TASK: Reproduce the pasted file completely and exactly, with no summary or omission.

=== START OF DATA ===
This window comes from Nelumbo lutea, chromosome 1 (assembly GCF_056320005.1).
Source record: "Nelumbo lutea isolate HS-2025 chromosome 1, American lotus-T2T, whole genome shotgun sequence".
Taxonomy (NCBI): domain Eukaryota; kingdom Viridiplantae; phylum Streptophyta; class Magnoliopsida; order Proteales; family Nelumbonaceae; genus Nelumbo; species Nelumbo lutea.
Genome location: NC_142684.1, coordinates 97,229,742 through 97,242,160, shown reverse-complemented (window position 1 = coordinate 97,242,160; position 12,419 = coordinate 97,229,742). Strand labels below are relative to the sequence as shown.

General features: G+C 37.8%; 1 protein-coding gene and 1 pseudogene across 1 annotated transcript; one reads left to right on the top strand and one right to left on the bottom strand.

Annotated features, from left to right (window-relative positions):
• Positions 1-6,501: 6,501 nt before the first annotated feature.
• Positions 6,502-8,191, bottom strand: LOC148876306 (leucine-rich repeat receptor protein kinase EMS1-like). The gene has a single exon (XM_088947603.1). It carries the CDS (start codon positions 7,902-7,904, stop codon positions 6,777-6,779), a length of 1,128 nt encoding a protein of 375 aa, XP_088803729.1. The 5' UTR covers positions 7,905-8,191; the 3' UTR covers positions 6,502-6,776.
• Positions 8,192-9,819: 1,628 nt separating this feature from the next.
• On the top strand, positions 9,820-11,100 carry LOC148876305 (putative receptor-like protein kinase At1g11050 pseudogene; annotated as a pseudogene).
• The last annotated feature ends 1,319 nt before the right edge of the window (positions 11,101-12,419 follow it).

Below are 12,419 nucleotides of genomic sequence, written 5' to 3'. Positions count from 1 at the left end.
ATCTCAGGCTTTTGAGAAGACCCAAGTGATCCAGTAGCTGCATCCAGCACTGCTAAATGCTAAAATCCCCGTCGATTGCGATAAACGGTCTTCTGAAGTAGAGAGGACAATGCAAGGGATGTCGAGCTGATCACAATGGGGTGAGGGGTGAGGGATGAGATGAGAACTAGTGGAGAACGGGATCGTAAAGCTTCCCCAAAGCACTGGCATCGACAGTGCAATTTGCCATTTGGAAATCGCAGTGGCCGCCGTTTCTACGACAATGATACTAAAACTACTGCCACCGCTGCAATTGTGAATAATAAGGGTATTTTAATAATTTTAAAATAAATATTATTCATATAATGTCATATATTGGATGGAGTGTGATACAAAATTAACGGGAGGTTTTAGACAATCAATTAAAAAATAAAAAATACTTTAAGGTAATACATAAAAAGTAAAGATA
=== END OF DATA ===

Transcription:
This window comes from Nelumbo lutea, chromosome 1 (assembly GCF_056320005.1).
Source record: "Nelumbo lutea isolate HS-2025 chromosome 1, American lotus-T2T, whole genome shotgun sequence".
Taxonomy (NCBI): domain Eukaryota; kingdom Viridiplantae; phylum Streptophyta; class Magnoliopsida; order Proteales; family Nelumbonaceae; genus Nelumbo; species Nelumbo lutea.
Genome location: NC_142684.1, coordinates 97,229,742 through 97,242,160, shown reverse-complemented (window position 1 = coordinate 97,242,160; position 12,419 = coordinate 97,229,742). Strand labels below are relative to the sequence as shown.

General features: G+C 37.8%; 1 protein-coding gene and 1 pseudogene across 1 annotated transcript; one reads left to right on the top strand and one right to left on the bottom strand.

Annotated features, from left to right (window-relative positions):
• Positions 1-6,501: 6,501 nt before the first annotated feature.
• Positions 6,502-8,191, bottom strand: LOC148876306 (leucine-rich repeat receptor protein kinase EMS1-like). The gene has a single exon (XM_088947603.1). It carries the CDS (start codon positions 7,902-7,904, stop codon positions 6,777-6,779), a length of 1,128 nt encoding a protein of 375 aa, XP_088803729.1. The 5' UTR covers positions 7,905-8,191; the 3' UTR covers positions 6,502-6,776.
• Positions 8,192-9,819: 1,628 nt separating this feature from the next.
• On the top strand, positions 9,820-11,100 carry LOC148876305 (putative receptor-like protein kinase At1g11050 pseudogene; annotated as a pseudogene).
• The last annotated feature ends 1,319 nt before the right edge of the window (positions 11,101-12,419 follow it).

Below are 12,419 nucleotides of genomic sequence, written 5' to 3'. Positions count from 1 at the left end.
ATCTCAGGCTTTTGAGAAGACCCAAGTGATCCAGTAGCTGCATCCAGCACTGCTAAATGCTAAAATCCCCGTCGATTGCGATAAACGGTCTTCTGAAGTAGAGAGGACAATGCAAGGGATGTCGAGCTGATCACAATGGGGTGAGGGGTGAGGGATGAGATGAGAACTAGTGGAGAACGGGATCGTAAAGCTTCCCCAAAGCACTGGCATCGACAGTGCAATTTGCCATTTGGAAATCGCAGTGGCCGCCGTTTCTACGACAATGATACTAAAACTACTGCCACCGCTGCAATTGTGAATAATAAGGGTATTTTAATAATTTTAAAATAAATATTATTCATATAATGTCATATATTGGATGGAGTGTGATACAAAATTAACGGGAGGTTTTAGACAATCAATTAAAAAATAAAAAATACTTTAAGGTAATACATAAAAAGTAAAGATA